Digital health In settings of extreme adversity: improving quality of care for vulnerable populations

Improving the quality of healthcare delivery is a major priority around the world. However, the barriers to improving healthcare quality can vary significantly by context, environment, and population. In settings such as conflict-affected areas or areas of sustained humanitarian crisis, challenges to improving healthcare quality can be extremely complex. In this blog, the term settings of extreme adversity is used to describe these areas, but other terms such as fragile and conflict-affected and vulnerable states, have also been used in research. This blog is written by Olivia Lounsbury, Quality and Safety Programme Co-ordinator, John Hopkins University School of Medicine.

Why is it difficult to deliver healthcare in extreme adversity settings?

The nature of extreme adversity settings introduces unique and complex challenges for the health and well-being of all those involved in receiving and delivering healthcare. Health systems face significant challenges in delivering even basic care to their populations. Similarly, the resources necessary to deliver adequate care may be destroyed or removed within conflict-affected areas.

From the patient perspective, patients in extreme adversity settings often lack accessible information to make decisions about where and how to seek care. From the health professional perspective, the inability to collect data for improvement, limited learning and development opportunities for healthcare workers, and poor patient engagement in care are  key challenges to overcome when providing high-quality care in extreme adversity settings. Because of these unique challenges, innovation is necessary to meet the needs of these populations.


“Whole populations can frequently and abruptly move within these circumstances, which can make it difficult to coordinate care and manage chronic diseases. Challenges like conflict, famine, extreme poverty, and national political fragility are often so insurmountable that prioritising quality in healthcare delivery, in addition to basic care, becomes difficult.”

– Olivia Lounsbury, Quality and Safety Program Coordinator, Johns Hopkins Children’s Center


A digital health solution? 

Digital health technologies have emerged as a promising avenue in the pursuit of improving healthcare quality around the world. Particularly in extreme adversity settings, digital health technologies offer the promise of improving flexibility of care, remote monitoring, control over personal health information, and chronic disease management. However, there needs to be better understanding of actionable ways in which digital health technologies can be utilised in extreme adversity settings. Within Imperial College London’s Institute of Global Health Innovation (IGHI) we sought to understand how digital health technologies may play a role in improvement.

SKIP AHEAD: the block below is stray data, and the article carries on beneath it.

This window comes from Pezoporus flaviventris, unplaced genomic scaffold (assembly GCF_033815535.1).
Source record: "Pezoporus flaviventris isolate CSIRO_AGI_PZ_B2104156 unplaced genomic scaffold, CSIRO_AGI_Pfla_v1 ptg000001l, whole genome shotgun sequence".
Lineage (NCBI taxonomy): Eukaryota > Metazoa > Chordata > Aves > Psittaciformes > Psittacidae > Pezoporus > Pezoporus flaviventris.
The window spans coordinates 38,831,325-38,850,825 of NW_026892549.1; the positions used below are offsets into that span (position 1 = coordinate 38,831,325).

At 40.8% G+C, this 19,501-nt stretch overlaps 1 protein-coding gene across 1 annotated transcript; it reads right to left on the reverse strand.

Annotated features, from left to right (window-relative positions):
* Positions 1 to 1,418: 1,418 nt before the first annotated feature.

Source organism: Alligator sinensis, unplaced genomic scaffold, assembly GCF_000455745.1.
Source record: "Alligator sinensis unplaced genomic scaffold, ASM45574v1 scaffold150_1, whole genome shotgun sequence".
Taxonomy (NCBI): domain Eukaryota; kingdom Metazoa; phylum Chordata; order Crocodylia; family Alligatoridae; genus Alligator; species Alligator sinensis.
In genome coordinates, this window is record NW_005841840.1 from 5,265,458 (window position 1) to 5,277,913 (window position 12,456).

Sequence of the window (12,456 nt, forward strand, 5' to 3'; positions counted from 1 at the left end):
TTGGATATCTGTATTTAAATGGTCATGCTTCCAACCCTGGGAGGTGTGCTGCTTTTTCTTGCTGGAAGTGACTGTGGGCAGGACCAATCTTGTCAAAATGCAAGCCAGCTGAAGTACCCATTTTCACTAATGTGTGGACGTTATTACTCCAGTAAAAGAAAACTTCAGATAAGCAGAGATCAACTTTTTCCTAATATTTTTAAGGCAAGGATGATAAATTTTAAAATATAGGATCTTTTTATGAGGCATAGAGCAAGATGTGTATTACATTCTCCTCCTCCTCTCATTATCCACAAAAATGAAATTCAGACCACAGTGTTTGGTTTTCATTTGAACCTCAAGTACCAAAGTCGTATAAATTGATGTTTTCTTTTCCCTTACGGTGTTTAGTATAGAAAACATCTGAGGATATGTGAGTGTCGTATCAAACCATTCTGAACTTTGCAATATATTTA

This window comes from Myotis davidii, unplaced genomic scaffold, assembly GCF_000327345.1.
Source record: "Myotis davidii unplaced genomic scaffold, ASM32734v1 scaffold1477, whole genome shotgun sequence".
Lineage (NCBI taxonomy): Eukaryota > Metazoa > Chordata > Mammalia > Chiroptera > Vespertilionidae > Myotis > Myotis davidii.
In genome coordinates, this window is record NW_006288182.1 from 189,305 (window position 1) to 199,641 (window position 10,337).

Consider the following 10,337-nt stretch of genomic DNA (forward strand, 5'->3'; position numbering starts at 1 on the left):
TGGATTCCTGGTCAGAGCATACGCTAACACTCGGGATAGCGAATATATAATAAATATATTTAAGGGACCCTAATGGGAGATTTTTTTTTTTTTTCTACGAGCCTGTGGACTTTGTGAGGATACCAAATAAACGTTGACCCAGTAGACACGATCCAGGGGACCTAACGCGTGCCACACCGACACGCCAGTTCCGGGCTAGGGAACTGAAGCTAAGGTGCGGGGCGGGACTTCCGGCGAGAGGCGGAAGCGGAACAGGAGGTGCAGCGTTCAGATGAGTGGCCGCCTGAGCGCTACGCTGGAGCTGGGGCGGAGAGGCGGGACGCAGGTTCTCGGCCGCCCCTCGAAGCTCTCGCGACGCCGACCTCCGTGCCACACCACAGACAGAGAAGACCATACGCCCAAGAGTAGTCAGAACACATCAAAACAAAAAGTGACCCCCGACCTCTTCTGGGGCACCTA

We interviewed six experts with lived experience improving the quality of care delivery in extreme adversity settings. Our results showed that engagement in care, continuity of care, workforce operations, and data collection were areas in which digital health technologies have the potential to improve the quality of care in extreme adversity settings.

Interviewees also identified a number of potential opportunities for impactful digital innovation in extreme adversity settings. First, there was a need to improve the terminology used to describe the topic.  Similarly, interviewees highlighted the need to establish shared and clear priorities for digital innovation to better allocate attention and resources. Patient identification and ability to travel with health information were also mentioned as opportunities for improvement, particularly for refugee populations.  Because the needs of those in extreme adversity settings are very unique, interviewees emphasised the need to develop digital health solutions tailored to their needs. Finally, coordination and standardisation, as well as sustainability, were highlighted as key opportunities to use digital health for improved healthcare quality in extreme adversity.

Our findings show that delivering healthcare quality in settings of extreme adversity is particularly challenging. In future settings where resources are inevitably limited like climate catastrophes or future conflicts, healthcare will be incredibly difficult to deliver, and therefore we need good, robust evidence and research into this area.


“This study highlights the potential of digital technologies to improve the patient journey in fragile, conflict-affected and vulnerable settings, both at micro and macro levels. Future work should focus on embracing the opportunities for improvement identified, and developing and robustly evaluating interventions that address the unmet needs of these populations.”

– Ana Luisa Neves, Associated Director & Advanced Research Fellow, Imperial NIHR Patient Safety Translational Research Centre


The findings from this study highlight the need for policy development, and resource allocation to care for one of the most vulnerable populations.  


“With increasing numbers of settings in crisis situations, it is essential to deepen our understanding of how to improve the safety and quality of care. At IGHI, we are working to develop an evidence base through our research on patient safety in fragile, conflict-affected and vulnerable settings, from which interventions can be developed.”

– Alex Shaw, Policy Fellow, Institute of Global Health Innovation


It is apparent in our findings that there is a need to further understand the nuances of environments in which healthcare is difficult to deliver. IGHI will continue to examine interventions that can be applied to improve access to high-quality healthcare in vulnerable populations.

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